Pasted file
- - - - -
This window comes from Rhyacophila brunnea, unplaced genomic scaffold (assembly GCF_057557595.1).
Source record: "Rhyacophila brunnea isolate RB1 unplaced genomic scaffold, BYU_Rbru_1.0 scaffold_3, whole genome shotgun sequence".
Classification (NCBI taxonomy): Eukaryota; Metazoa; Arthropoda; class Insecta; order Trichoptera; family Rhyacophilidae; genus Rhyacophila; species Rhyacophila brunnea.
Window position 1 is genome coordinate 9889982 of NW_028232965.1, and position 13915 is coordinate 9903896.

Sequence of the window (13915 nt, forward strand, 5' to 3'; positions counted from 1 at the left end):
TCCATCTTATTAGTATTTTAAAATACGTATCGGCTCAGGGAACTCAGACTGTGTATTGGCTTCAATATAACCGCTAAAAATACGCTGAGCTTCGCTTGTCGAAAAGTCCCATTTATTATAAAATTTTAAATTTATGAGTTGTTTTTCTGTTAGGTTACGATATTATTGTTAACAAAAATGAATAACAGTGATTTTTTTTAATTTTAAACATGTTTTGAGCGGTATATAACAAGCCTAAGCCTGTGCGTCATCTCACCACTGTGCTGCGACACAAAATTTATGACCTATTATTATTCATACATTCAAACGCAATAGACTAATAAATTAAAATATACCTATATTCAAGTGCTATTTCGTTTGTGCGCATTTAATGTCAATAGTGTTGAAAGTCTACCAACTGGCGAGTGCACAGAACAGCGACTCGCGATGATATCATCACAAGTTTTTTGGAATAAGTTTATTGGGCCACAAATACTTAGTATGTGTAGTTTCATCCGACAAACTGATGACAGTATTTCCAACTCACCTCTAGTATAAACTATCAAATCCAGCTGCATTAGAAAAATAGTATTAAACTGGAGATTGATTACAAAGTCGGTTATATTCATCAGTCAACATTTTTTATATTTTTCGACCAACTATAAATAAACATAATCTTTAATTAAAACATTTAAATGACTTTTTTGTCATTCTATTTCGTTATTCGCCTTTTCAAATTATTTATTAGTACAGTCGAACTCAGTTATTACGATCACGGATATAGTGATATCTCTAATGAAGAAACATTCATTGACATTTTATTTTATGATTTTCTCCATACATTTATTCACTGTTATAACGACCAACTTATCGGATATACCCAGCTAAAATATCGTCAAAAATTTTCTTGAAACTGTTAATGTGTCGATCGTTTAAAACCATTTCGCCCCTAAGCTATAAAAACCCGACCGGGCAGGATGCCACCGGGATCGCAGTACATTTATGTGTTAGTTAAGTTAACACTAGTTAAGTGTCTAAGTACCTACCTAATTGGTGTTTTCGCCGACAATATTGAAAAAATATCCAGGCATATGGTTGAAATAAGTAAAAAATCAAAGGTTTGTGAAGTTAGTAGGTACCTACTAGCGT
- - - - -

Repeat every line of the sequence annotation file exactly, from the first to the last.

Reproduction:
This window comes from Rhyacophila brunnea, unplaced genomic scaffold (assembly GCF_057557595.1).
Source record: "Rhyacophila brunnea isolate RB1 unplaced genomic scaffold, BYU_Rbru_1.0 scaffold_3, whole genome shotgun sequence".
Classification (NCBI taxonomy): Eukaryota; Metazoa; Arthropoda; class Insecta; order Trichoptera; family Rhyacophilidae; genus Rhyacophila; species Rhyacophila brunnea.
Window position 1 is genome coordinate 9889982 of NW_028232965.1, and position 13915 is coordinate 9903896.

Sequence of the window (13915 nt, forward strand, 5' to 3'; positions counted from 1 at the left end):
TCCATCTTATTAGTATTTTAAAATACGTATCGGCTCAGGGAACTCAGACTGTGTATTGGCTTCAATATAACCGCTAAAAATACGCTGAGCTTCGCTTGTCGAAAAGTCCCATTTATTATAAAATTTTAAATTTATGAGTTGTTTTTCTGTTAGGTTACGATATTATTGTTAACAAAAATGAATAACAGTGATTTTTTTTAATTTTAAACATGTTTTGAGCGGTATATAACAAGCCTAAGCCTGTGCGTCATCTCACCACTGTGCTGCGACACAAAATTTATGACCTATTATTATTCATACATTCAAACGCAATAGACTAATAAATTAAAATATACCTATATTCAAGTGCTATTTCGTTTGTGCGCATTTAATGTCAATAGTGTTGAAAGTCTACCAACTGGCGAGTGCACAGAACAGCGACTCGCGATGATATCATCACAAGTTTTTTGGAATAAGTTTATTGGGCCACAAATACTTAGTATGTGTAGTTTCATCCGACAAACTGATGACAGTATTTCCAACTCACCTCTAGTATAAACTATCAAATCCAGCTGCATTAGAAAAATAGTATTAAACTGGAGATTGATTACAAAGTCGGTTATATTCATCAGTCAACATTTTTTATATTTTTCGACCAACTATAAATAAACATAATCTTTAATTAAAACATTTAAATGACTTTTTTGTCATTCTATTTCGTTATTCGCCTTTTCAAATTATTTATTAGTACAGTCGAACTCAGTTATTACGATCACGGATATAGTGATATCTCTAATGAAGAAACATTCATTGACATTTTATTTTATGATTTTCTCCATACATTTATTCACTGTTATAACGACCAACTTATCGGATATACCCAGCTAAAATATCGTCAAAAATTTTCTTGAAACTGTTAATGTGTCGATCGTTTAAAACCATTTCGCCCCTAAGCTATAAAAACCCGACCGGGCAGGATGCCACCGGGATCGCAGTACATTTATGTGTTAGTTAAGTTAACACTAGTTAAGTGTCTAAGTACCTACCTAATTGGTGTTTTCGCCGACAATATTGAAAAAATATCCAGGCATATGGTTGAAATAAGTAAAAAATCAAAGGTTTGTGAAGTTAGTAGGTACCTACTAGCGT